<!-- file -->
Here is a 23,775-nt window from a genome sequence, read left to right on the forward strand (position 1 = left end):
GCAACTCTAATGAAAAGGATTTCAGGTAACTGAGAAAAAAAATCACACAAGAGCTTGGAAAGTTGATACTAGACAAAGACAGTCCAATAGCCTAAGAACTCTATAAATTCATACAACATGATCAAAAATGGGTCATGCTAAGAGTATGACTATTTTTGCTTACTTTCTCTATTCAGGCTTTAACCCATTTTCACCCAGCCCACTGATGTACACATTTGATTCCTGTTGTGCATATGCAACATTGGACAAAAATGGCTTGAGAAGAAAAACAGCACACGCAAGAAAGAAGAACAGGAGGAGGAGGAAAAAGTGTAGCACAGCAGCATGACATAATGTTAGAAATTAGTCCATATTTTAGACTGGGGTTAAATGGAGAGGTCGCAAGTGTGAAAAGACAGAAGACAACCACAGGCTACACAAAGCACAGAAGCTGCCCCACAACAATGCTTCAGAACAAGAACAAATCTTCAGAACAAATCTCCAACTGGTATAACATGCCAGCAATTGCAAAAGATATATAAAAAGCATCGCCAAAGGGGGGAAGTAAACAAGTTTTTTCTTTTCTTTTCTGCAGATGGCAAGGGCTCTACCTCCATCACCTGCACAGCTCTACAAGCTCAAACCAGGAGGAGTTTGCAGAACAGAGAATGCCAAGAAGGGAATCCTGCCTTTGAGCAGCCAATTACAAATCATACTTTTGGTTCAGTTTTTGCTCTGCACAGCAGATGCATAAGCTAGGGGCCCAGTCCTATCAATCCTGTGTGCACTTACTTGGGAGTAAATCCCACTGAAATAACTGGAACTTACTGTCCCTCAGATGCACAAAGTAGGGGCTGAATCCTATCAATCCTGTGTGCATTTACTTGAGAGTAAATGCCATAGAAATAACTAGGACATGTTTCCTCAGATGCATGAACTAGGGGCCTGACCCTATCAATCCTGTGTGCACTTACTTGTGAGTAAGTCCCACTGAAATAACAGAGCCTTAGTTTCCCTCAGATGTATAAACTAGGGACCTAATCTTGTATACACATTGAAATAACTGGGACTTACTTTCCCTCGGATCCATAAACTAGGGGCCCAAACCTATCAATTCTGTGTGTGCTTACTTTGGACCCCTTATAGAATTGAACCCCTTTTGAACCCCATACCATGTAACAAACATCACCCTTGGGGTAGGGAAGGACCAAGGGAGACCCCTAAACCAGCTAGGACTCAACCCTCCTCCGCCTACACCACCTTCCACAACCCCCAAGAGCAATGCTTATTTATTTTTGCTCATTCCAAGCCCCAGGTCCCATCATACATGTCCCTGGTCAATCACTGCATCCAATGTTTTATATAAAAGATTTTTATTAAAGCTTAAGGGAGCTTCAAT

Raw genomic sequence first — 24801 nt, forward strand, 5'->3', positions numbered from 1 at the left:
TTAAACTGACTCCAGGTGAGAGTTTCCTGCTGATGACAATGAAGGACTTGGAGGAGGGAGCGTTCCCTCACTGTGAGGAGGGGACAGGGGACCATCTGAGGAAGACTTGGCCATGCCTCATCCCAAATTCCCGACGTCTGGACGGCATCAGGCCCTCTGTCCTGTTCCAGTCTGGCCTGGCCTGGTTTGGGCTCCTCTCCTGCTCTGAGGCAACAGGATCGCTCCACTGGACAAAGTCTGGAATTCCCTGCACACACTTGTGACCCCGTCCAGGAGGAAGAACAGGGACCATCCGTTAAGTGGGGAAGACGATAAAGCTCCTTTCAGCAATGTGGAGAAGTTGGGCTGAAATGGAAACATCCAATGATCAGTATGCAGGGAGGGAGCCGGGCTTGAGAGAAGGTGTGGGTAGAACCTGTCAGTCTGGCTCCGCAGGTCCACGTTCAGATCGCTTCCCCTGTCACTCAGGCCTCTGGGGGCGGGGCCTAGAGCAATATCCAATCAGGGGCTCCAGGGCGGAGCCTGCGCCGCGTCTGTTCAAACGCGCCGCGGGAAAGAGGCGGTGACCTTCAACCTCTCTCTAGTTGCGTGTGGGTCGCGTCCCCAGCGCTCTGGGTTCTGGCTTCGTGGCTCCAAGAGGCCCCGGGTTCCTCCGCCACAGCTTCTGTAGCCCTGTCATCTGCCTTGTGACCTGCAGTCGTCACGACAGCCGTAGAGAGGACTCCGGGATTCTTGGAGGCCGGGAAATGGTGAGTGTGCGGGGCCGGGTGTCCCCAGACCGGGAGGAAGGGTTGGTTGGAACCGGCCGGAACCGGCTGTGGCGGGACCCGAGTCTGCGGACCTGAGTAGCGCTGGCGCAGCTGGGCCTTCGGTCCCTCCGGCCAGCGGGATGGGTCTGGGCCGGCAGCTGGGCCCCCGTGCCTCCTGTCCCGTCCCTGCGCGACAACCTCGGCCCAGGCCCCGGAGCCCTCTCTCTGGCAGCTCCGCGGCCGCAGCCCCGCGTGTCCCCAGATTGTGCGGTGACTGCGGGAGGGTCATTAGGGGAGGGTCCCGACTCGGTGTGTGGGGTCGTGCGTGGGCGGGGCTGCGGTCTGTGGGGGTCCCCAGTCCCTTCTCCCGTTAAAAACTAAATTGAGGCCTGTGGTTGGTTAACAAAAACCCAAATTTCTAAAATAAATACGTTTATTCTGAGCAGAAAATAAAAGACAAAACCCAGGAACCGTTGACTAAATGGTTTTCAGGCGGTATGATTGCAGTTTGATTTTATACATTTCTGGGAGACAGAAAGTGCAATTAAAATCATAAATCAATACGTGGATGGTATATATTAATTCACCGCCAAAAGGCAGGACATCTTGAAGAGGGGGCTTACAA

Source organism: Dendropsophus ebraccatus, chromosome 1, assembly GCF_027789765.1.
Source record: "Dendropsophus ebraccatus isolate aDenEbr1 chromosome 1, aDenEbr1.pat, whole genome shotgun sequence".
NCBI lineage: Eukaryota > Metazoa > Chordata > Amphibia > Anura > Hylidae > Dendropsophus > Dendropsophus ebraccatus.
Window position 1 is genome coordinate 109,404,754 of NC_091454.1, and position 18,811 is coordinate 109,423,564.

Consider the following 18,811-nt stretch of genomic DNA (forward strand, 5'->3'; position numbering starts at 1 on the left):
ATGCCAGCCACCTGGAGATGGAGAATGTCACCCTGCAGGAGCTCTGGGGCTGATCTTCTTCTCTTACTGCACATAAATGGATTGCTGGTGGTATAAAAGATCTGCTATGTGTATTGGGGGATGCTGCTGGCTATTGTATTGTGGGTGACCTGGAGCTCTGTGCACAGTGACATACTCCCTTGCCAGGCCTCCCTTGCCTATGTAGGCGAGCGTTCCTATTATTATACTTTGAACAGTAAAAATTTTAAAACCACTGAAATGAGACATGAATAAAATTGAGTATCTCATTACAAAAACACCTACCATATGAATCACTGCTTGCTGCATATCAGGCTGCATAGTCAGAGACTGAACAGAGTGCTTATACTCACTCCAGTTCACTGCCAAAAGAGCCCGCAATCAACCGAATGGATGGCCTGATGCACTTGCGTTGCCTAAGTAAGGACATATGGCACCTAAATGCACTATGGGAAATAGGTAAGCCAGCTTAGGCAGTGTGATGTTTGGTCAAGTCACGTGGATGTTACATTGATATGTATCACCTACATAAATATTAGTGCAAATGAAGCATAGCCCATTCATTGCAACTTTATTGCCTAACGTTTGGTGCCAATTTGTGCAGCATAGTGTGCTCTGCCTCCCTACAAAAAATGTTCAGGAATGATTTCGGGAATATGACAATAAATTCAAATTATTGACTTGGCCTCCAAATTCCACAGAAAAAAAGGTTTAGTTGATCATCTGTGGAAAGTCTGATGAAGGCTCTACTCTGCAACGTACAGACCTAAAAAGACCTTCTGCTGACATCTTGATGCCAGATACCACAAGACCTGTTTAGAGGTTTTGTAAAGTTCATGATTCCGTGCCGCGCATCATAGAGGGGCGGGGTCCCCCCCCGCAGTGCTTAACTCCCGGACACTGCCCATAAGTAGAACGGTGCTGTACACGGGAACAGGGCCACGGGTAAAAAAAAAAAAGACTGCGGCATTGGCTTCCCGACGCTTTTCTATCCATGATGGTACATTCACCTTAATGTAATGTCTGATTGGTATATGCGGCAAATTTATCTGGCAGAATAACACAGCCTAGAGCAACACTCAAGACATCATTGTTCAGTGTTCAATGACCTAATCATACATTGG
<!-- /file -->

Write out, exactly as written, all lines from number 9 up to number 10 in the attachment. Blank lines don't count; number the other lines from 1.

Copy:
Consider the following 18,811-nt stretch of genomic DNA (forward strand, 5'->3'; position numbering starts at 1 on the left):
ATGCCAGCCACCTGGAGATGGAGAATGTCACCCTGCAGGAGCTCTGGGGCTGATCTTCTTCTCTTACTGCACATAAATGGATTGCTGGTGGTATAAAAGATCTGCTATGTGTATTGGGGGATGCTGCTGGCTATTGTATTGTGGGTGACCTGGAGCTCTGTGCACAGTGACATACTCCCTTGCCAGGCCTCCCTTGCCTATGTAGGCGAGCGTTCCTATTATTATACTTTGAACAGTAAAAATTTTAAAACCACTGAAATGAGACATGAATAAAATTGAGTATCTCATTACAAAAACACCTACCATATGAATCACTGCTTGCTGCATATCAGGCTGCATAGTCAGAGACTGAACAGAGTGCTTATACTCACTCCAGTTCACTGCCAAAAGAGCCCGCAATCAACCGAATGGATGGCCTGATGCACTTGCGTTGCCTAAGTAAGGACATATGGCACCTAAATGCACTATGGGAAATAGGTAAGCCAGCTTAGGCAGTGTGATGTTTGGTCAAGTCACGTGGATGTTACATTGATATGTATCACCTACATAAATATTAGTGCAAATGAAGCATAGCCCATTCATTGCAACTTTATTGCCTAACGTTTGGTGCCAATTTGTGCAGCATAGTGTGCTCTGCCTCCCTACAAAAAATGTTCAGGAATGATTTCGGGAATATGACAATAAATTCAAATTATTGACTTGGCCTCCAAATTCCACAGAAAAAAAGGTTTAGTTGATCATCTGTGGAAAGTCTGATGAAGGCTCTACTCTGCAACGTACAGACCTAAAAAGACCTTCTGCTGACATCTTGATGCCAGATACCACAAGACCTGTTTAGAGGTTTTGTAAAGTTCATGATTCCGTGCCGCGCATCATAGAGGGGCGGGGTCCCCCCCCGCAGTGCTTAACTCCCGGACACTGCCCATAAGTAGAACGGTGCTGTACACGGGAACAGGGCCACGGGTAAAAAAAAAAAAGACTGCGGCATTGGCTTCCCGACGCTTTTCTATCCATGATGGTACATTCACCTTAATGTAATGTCTGATTGGTATATGCGGCAAATTTATCTGGCAGAATAACACAGCCTAGAGCAACACTCAAGACATCATTGTTCAGTGTTCAATGACCTAATCATACATTGG